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Deputies make 'turkey stops' to brighten Thanksgiving
Velma Gilliard lets out a sigh of relief after realizing that Effingham County Sheriff's Office Deputy Danny Harrington was handing her a turkey instead of a traffic citation during a Nov. 20 stop on Hwy 21 near Springfield. Deputy Kristopher Withem, who stopped Gillard's vehicle, stands at left. - photo by Mark Lastinger/staff
Getting a turkey is a lot better than getting a ticket.
Rincon resident Janet Edwards

RINCON — Deputy Kristopher Withem of the Effingham County Sheriff's Office approached the vehicle without a hint of generosity on his face. He sported the expression of a no-nonsense law enforcement veteran as he looked into the window on the driver's side.

Velma Gilliard and her stepdaughters — Zaria and Ivory Steele — nervously braced themselves after Withem told them that the tag on their car was missing. Fortunately for them, it was all a ruse. 

They got a turkey instead of a ticket.

Withem, in performances worthy of an Oscar, and other Effingham County deputies executed similar "turkey stops" on Nov. 19-20 in an effort to make Thanksgiving better for unsuspecting citizens. About 45 turkeys and all the trimmings, including sweet tea, were dispensed.

Gilliard and her stepdaughters can laugh heartily about getting stopped now. It wasn't funny initially, however.

Zaria Steele, a 17-year-old rookie driver, was at the control of Gilliard's vehicle on Nov. 20 when she looked back to see the flashing blue lights of Withem's car. Two more law enforcement vehicles — loaded with Thanksgiving supplies — followed closely behind on Hwy 21 near Springfield.

Despite having just a learner's license, Steele immediately pulled over to the right like a seasoned veteran. The rules of the road were fresh in her mind because she was slated to take a driving test at the Georgia State Patrol in a couple of hours. 

"I said, 'OK. You'd better obey the speed limit because you are being followed," Gilliard said, her voice rising as she explained her reaction to the situation. "I knew she wasn't doing anything wrong."

Gilliard was almost breathless while thanking the deputies for the gifts.

"I'm a little shaken," she said.

Zaria Steele said she was shaken, too — a lot.

"I've waiting to get my driver's license because I've been nervous about it," she said with a chuckle. "This didn't help."

Janet Edwards felt similarly after she got stopped by Withem — also for a missing tag — near her home in Rincon on Nov. 20.

"I almost had a heart attack," she said. "This is a pleasant surprise, especially after getting out of the car and seeing my license plate, and seeing all the deputies standing around. This comes at a good time.

"Getting a turkey is a lot better than getting a ticket."

Withem used a different tactic to nab turkey suspect Carolyn Jackson of Springfield. She was carrying a bag that contained a package of sausage as she exited a Rincon's Dollar Tree.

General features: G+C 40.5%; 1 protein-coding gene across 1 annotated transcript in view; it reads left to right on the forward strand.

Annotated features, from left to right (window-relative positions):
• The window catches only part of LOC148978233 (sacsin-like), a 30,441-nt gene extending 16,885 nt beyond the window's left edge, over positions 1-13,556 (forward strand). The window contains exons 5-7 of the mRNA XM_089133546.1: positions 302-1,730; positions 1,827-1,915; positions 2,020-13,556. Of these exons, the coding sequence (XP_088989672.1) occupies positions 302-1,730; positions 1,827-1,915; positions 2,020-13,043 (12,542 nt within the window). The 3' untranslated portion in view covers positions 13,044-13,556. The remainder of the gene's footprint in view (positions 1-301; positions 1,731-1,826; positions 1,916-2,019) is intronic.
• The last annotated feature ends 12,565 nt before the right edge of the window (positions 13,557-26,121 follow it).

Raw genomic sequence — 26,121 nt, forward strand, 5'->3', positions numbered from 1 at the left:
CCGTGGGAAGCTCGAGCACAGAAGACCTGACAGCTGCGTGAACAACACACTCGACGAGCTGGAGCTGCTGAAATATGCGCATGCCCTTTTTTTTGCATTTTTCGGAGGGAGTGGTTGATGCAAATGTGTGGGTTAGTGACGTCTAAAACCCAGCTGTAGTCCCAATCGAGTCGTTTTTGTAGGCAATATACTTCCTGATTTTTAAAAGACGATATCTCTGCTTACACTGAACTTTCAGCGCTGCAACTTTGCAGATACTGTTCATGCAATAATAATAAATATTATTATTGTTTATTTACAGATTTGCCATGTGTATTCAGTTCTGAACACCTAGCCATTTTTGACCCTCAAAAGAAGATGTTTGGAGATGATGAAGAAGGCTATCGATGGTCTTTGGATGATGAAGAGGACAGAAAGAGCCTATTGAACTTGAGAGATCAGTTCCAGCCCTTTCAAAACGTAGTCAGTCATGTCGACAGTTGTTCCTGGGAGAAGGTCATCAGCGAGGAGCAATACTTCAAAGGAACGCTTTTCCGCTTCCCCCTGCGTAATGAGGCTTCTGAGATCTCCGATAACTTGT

"He asked me if I paid for my stuff," Jackson said. "I'm like, 'OK.' Then he asked me if that was all I was getting — sausage — and I told him I was getting what I could get."

Jackson was startled by the blue lights.

"I like to have just did something else," she said with a laugh. "I'm jittery, you know? I'm on medication.

"I was thinking, 'What's this man stopping me for?'"

Jackson was grateful for the food and the opportunity to tell her husband about her good fortune and the unusual circumstances behind it.

"He's blind but he's going to like this here," she said. "I'm going to tell him that they are going to take me to jail just to see what kind of expression I can get out of him."

After eating Thanksgiving dinner at home, Jackson planned to visit a nephew and his family.

"They said bring a covered dish. I didn't have a turkey but I've got one now," she said.

The turkey stops, executed flawlessly by Max Barber and other deputies, are the brainchild of Capt. Pete Hossalla. He started them three years ago.

The "random of acts of kindness" — as Hossalla called them — aren't all by chance. Some people receive turkeys upon the recommendation of school resource officers who are aware of families in need.

Initially, the turkey stops were funded by Hossalla and other sheriff's office personnel. Growth in the program has prompted area businesses to get involved.

Realtor Tomi Coile of Keller Williams is a key contributor. The Guyton resident helped with multiple turkey stops this year.

 "It's really great to see how appreciative the people are, especially when you surprise them. They are shocked," she said.

A couple of Nov. 19 turkey recipients were stunned to the point that they were rendered virtually speechless. It wasn't until later that they expressed their gratitude.

"It was a delayed reaction but they were thankful," Coile said. "They just didn't know what to think. It really was nice."

A similar sheriff's office project is planned for Christmas.

"We'll be back out buying toys for families in need so that every child has at least one gift to open Christmas Day," she said. "The deputies are in tune with the community and see who really is in need."